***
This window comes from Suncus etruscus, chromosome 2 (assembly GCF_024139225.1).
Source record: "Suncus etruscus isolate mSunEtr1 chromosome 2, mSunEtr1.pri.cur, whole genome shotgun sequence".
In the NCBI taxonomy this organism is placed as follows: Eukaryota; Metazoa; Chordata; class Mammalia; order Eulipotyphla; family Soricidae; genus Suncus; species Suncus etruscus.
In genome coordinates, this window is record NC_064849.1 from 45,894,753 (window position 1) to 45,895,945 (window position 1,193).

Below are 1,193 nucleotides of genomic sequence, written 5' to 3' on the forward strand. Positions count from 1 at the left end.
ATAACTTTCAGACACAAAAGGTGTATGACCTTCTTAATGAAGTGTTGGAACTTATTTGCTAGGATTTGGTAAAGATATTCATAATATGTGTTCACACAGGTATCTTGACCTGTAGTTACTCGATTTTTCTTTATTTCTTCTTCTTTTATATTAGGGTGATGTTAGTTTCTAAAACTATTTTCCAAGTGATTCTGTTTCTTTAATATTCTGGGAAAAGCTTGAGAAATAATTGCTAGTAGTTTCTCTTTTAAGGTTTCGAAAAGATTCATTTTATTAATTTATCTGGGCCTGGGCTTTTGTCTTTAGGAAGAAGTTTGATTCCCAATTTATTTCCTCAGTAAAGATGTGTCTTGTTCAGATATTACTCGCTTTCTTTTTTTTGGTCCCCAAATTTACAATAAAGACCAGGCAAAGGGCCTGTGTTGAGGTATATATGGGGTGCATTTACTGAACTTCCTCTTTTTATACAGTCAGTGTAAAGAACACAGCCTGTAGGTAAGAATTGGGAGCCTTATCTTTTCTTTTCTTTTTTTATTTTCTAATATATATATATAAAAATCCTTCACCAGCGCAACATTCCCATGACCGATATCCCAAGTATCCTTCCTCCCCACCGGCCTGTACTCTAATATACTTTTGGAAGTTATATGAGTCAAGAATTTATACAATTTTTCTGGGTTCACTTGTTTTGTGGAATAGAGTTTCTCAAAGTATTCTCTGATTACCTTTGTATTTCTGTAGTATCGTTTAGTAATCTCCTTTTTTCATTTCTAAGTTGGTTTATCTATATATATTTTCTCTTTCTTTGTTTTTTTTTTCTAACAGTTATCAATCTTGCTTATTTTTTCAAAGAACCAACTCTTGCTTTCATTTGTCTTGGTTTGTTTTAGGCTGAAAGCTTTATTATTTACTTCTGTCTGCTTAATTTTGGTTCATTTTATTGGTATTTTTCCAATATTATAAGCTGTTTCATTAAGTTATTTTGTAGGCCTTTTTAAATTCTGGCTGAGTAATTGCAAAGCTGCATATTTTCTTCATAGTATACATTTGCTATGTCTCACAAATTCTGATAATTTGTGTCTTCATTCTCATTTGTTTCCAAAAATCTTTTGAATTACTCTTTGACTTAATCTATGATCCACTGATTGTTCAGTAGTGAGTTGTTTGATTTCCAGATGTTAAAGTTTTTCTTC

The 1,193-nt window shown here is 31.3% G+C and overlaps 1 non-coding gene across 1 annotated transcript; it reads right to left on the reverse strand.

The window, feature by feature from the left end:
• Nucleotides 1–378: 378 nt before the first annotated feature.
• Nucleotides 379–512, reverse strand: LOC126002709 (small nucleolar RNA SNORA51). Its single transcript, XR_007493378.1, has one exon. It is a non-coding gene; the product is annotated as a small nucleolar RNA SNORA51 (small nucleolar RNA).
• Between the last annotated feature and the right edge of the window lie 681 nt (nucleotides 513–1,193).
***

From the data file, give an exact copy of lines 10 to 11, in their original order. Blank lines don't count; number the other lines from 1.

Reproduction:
• Nucleotides 379–512, reverse strand: LOC126002709 (small nucleolar RNA SNORA51). Its single transcript, XR_007493378.1, has one exon. It is a non-coding gene; the product is annotated as a small nucleolar RNA SNORA51 (small nucleolar RNA).
• Between the last annotated feature and the right edge of the window lie 681 nt (nucleotides 513–1,193).